The most wonderful time of the year is also the most wasteful, but that needn’t be the case! In this post I share five ways you can reduce your food waste this Christmas so the season is lighter on your wallet, waistline and our precious planet.

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How much food do Australians waste?

Overstocking our pantries and fridges is common in Australia at the best of times; the NSW Government has reported that Australians typically toss up to 30% of the food they purchase, a staggering 315 kgs of food per household each year at a cost of just over $1000!

With Australians reportedly spending on average $122 per person on food for Christmas Day (source: it’s likely that a fair portion ends up as food waste. 

How does Food Waste Impact the Environment?

Food waste is a considerable global environmental issue.

Every time we throw food in the bin we’re not just wasting our money. We’re discarding the vast amounts of resources, energy and water that it took to produce, process, store, refrigerate, transport and cook the food. If that’s not bad enough, rotting food in landfill releases methane, a greenhouse gas that is particularly damaging to our environment.

In fact, the impact on climate change is so significant that reducing food waste has been listed within the top 5 solutions for climate change in Paul Hawken’s book “Drawdown: The Most Comprehensive Plan Ever Proposed to Reverse Global Warming.”

five Ways to Reduce Food Waste at Christmas Time

My top tip for Christmas catering is that excess typically equals more stress and more food waste.  Keep the following tips in mind to reduce excess food waste this festive season.

1. Plan to shop

Meal planning is the critical ingredient to reduce food waste in your home this Christmas. Christmas meal planning involves deciding not just what to make, but how much to make. By planning your Christmas meals carefully you’ll be less likely to buy too much food in the first place. As much as you may love ham off the bone, a 10-kilogram ham is a bit much for a family of four to handle!!

Once you have your meal plan sorted, you’ll need to create your shopping list directly from your plan, taking into account food stocks you have on hand.

2. Shop to Plan

Of course, a plan is only as good as the execution so when shopping, make a concerted effort to stick to your list. If your Christmas meal plan tells you that you need 3 potatoes, don’t buy a whole bag of them. Of course it makes financial sense to stock up on specials of pantry staples you use often, but be extra careful where fresh produce and perishables are concerned. You won’t have saved anything if the produce is wilting in your fridge come New Years Eve.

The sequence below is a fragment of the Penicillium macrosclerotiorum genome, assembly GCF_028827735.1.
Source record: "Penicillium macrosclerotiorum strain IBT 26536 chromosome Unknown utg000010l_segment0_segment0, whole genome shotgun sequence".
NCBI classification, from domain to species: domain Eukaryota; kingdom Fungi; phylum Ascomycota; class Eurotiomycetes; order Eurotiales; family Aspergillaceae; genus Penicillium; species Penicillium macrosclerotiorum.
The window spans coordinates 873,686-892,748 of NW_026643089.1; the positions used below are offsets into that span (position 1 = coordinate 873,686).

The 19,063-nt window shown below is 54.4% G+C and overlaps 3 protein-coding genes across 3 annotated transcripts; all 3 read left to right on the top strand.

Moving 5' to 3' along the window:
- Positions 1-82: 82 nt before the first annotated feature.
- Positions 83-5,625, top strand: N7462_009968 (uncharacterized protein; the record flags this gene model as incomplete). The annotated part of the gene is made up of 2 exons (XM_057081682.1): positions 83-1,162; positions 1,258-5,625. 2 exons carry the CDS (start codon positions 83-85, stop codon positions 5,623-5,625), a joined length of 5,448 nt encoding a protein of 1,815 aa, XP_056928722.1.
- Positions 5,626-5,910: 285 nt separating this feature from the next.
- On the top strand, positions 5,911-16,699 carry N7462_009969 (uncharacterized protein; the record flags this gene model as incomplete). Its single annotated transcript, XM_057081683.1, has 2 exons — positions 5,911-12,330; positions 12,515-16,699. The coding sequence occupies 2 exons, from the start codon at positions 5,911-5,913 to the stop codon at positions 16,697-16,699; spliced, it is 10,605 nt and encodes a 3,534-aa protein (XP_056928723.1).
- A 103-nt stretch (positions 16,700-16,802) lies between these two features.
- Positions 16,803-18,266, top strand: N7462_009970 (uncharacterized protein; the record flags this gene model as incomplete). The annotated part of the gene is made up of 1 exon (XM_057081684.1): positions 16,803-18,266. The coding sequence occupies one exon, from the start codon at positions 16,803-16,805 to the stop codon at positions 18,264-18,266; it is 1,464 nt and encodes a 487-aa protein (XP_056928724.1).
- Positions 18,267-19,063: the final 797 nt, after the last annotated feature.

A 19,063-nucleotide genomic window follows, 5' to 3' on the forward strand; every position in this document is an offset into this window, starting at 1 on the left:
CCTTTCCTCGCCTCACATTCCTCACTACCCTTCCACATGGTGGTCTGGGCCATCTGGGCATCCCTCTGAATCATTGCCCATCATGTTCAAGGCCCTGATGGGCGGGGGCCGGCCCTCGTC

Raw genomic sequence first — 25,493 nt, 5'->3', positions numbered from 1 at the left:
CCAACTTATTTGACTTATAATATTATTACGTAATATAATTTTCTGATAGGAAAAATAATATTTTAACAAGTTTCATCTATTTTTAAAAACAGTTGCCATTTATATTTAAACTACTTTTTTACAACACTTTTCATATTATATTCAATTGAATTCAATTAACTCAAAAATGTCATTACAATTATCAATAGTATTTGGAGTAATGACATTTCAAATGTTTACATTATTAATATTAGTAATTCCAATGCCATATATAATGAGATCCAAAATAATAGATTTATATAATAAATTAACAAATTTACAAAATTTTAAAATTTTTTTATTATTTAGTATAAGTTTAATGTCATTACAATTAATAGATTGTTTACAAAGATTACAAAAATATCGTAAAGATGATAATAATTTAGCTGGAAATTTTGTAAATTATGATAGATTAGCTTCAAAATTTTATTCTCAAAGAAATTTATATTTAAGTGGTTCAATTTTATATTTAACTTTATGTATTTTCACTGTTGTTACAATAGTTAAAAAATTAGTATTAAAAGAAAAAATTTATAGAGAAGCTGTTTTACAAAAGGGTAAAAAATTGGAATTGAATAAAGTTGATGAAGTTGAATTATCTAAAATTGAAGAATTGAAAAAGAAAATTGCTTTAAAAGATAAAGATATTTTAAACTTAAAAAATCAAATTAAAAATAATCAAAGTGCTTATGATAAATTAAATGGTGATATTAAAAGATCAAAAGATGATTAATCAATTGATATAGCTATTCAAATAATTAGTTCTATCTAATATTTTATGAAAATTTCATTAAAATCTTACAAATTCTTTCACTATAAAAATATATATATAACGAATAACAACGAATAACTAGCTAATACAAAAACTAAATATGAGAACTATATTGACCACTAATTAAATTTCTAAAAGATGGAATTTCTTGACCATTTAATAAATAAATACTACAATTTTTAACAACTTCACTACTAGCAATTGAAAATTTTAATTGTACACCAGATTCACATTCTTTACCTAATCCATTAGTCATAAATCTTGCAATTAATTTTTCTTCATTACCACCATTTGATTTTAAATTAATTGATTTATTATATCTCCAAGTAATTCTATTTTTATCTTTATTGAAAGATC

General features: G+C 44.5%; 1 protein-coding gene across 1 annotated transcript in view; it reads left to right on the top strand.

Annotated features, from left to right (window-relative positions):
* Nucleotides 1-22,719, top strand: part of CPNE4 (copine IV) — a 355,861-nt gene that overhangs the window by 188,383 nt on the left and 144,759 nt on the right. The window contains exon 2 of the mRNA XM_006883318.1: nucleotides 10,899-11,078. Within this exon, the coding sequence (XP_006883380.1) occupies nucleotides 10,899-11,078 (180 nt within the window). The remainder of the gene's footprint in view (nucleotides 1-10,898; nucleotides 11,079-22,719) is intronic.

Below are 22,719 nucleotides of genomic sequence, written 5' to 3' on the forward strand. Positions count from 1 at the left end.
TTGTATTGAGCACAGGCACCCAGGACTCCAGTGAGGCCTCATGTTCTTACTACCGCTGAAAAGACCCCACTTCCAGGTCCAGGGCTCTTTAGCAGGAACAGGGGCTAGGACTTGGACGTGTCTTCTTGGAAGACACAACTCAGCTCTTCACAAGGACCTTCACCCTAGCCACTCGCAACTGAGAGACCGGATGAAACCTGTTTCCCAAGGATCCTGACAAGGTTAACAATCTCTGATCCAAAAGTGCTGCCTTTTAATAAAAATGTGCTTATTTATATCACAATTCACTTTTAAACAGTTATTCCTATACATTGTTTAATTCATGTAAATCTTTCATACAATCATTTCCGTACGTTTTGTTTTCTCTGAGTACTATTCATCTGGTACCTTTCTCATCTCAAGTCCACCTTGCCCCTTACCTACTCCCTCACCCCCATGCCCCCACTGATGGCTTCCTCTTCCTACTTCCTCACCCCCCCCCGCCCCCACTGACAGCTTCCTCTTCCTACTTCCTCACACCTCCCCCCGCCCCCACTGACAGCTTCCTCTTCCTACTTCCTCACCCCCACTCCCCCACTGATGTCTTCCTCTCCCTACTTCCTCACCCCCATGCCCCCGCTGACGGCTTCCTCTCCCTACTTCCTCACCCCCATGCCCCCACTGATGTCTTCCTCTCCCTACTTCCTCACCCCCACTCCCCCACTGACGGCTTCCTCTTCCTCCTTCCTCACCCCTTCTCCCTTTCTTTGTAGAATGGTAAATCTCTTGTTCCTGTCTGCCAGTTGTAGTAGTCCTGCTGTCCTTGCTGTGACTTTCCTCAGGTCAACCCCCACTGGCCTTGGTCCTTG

If you’re particularly swayed by specials and marketing tactics, shop for produce online or submit your order in advance. Many independent grocers, organic stores and butchers are only too happy to provide this service.

3. Cook to Plan

Once you’re in the kitchen preparing your Christmas feast be sure to stick to your plan. Any last minute doubling of recipes or making extra side dishes will increase the likelihood of food waste.

4. Repurpose your leftovers

If you do over cater (and let’s be honest, it’s easy to do!), turn your Christmas leftovers into delicious meals that you can enjoy for weeks or even months to come!

Leftovers are not only great for meals where you’re short of time but they can also become the base for an entirely new dish. Rather than eating cold meat and salad platters for days on end after Christmas, try your hand at using the ham in risottos (ham and parmesan risotto), mini quiches or pasta carbonara. Turkey, like ham can be turned into soups, frittatas and quiches. You can also enjoy turkey cold in wraps, sandwiches or salads. 

5. Freeze for another day

Chop up leftover ham and freeze to use on pizzas throughout the year. Don’t forget to freeze your ham bone too to make the most delicious pea and ham soup come autumn or winter.

Waste from Christmas seafood can be put to great use too! Freeze the heads and shells of prawns and lobster/ crayfish. When you have a quiet day pull them out of the freezer and simmer in water on a stovetop for 30 minutes to make fish stock for casserole and soups. Delicious!

Final Thoughts

Christmas doesn’t need to be a time of excess consumption and waste. By keeping things simple, planning ahead and repurposing leftover food, you’ll minimise the environmental impact of your celebration.


I’ve out together a free ‘Seasons Greenings’ eguide that’s jam-packed with practical and simple ideas for you to enjoy a sustainable Christmas. Click here to download your copy.

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